- Health Needs for Bi Men
- Prostate Cancer Registry Helps Black Men
- Quick Start to Healthy Weight Loss
- ‘Really, Really Messed Up My Life’
- Black Men Can Beat Prostate Cancer
- Health Screenings for Older Black Men
- Healthy Man of the Month for July 2016
- HIV Testing is HIV Prevention
- Your ‘Mental’ Endurance
- Entertainment CEO DonJuan Clark
Diagnosing Mental Disorders
Why should you care about the newest diagnostic manual for clinicians, known commonly as the DSM V?
First, know that this manual is evolving guidance by which the psychological field uses to assess what is and what is not a diagnosable disorder. For example, did you know that homosexuality was once listed as a disorder.
Read about the most significant changes to the manual here.
Clinicians and patients also say the newest psychiatric manual as easy to use and useful for clinical care, according to findings from field trials in routine clinical practice settings of the fifth edition of the Diagnostic and Statistical Manual of Mental Disorders (DSM-5). The results of the field testing were published online today in Psychiatric Services, a peer-reviewed journal of the American Psychiatric Association (APA).
“This is the first time DSM was field tested in routine clinical practice settings. It was important for us to test not just the reliability of the criteria, which we did in our large academic field trials, but also how well the DSM-5 criteria and approach worked for clinicians and patients,” said Darrel A. Regier, MD, MPH, Vice- Chair of the DSM-5 Task Force, and Director of the Division of Research at APA.
“The positive feedback echoes our view that DSM-5 provides clinicians a stronger guidebook to help them deliver the best care possible to patients.”
DSM-5 field trials in routine clinical practice settings were conducted parallel to testing in large academic medical centers to examine how proposed changes fared in small group or solo practices. More than 600 mental health clinicians from various disciplines and 1,200 patients participated in the study to examine the clinical utility and feasibility of draft criteria and dimensional measures.
In adult care, 75 percent of clinicians responded that the DSM-5 approach for all disorders was better or much better than DSM-IV, reporting the most favorable ratings for PTSD, bipolar II disorder, substance use disorders, and somatic symptom disorder. Nearly half of clinicians (46 percent) rated the new manual’s approach as very or extremely easy to use.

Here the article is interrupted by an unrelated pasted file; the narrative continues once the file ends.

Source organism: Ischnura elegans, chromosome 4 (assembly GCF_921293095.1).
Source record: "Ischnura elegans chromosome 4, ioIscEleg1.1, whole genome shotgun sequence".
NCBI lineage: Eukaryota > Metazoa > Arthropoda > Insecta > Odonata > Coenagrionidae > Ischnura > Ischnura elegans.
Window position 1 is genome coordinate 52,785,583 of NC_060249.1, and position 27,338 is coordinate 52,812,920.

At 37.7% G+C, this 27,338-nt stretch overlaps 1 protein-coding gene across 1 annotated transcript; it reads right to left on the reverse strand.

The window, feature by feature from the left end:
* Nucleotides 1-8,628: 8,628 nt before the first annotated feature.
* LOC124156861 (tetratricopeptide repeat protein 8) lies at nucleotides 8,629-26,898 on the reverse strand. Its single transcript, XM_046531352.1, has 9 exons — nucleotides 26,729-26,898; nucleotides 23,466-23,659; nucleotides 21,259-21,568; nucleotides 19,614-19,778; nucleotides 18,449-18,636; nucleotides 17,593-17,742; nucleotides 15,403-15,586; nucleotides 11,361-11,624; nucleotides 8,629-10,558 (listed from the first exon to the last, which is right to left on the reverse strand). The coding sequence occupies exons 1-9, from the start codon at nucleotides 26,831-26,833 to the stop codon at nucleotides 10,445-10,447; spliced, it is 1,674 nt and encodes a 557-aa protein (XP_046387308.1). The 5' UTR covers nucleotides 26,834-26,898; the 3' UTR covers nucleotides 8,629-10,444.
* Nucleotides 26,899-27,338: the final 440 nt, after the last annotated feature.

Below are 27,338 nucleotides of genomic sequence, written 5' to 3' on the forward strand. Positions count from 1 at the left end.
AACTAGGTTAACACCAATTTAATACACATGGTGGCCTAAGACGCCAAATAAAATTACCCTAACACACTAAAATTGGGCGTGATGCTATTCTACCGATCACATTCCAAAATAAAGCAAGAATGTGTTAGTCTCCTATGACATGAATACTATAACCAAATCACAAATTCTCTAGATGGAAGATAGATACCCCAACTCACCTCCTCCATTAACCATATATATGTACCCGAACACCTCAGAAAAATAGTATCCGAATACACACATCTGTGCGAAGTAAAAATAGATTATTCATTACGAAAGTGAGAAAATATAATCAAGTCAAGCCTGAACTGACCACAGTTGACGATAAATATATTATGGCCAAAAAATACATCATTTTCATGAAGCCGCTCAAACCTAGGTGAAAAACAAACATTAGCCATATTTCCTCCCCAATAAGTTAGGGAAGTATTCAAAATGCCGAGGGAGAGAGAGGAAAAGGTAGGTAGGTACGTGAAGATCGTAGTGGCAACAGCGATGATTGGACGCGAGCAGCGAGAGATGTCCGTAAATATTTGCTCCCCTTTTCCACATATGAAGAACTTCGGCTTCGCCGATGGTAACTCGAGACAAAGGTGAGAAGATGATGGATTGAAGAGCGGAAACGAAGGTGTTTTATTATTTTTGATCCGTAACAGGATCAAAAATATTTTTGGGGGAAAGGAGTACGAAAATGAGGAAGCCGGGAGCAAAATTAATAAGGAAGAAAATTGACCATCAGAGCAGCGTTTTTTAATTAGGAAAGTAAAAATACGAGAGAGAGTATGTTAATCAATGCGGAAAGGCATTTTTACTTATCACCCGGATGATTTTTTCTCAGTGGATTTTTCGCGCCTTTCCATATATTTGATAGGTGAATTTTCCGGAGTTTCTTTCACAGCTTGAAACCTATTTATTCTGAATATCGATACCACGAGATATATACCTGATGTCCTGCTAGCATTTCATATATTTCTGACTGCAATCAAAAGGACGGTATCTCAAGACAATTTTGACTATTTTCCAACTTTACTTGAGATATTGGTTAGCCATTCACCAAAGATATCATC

Similarly, more than half (51 percent) of clinicians of pediatric patients said that DSM-5’s criteria and cross- cutting and severity measures were very or extremely easy to use. Nearly 85 percent of clinicians treating patients with ADHD rated DSM-5’s approach as better or much better than DSM-IV’s (71 percent, 13 percent). Pediatric clinicians also reported that the DSM-5 approach for all disorders was better or much better than DSM-IV (76 percent).
During the field trials, more than half of adult and pediatric patients, as well as parents of those children, said that they felt the self-assessment questionnaires introduced in DSM-5 would help their clinicians better understand their problems and symptoms. These self-assessments help patients report their own symptoms and can serve as a baseline for measurement-based care, a quality indicator that is already being incorporated in integrated care networks and electronic health record systems.
The latest manual was released in June 2013 and with that the APA is seeking feedback, offering a number of “emerging measures” in Section III of DSM-5. Simply use the provided assessment tools. And note the August update for coding corrections and adjustments.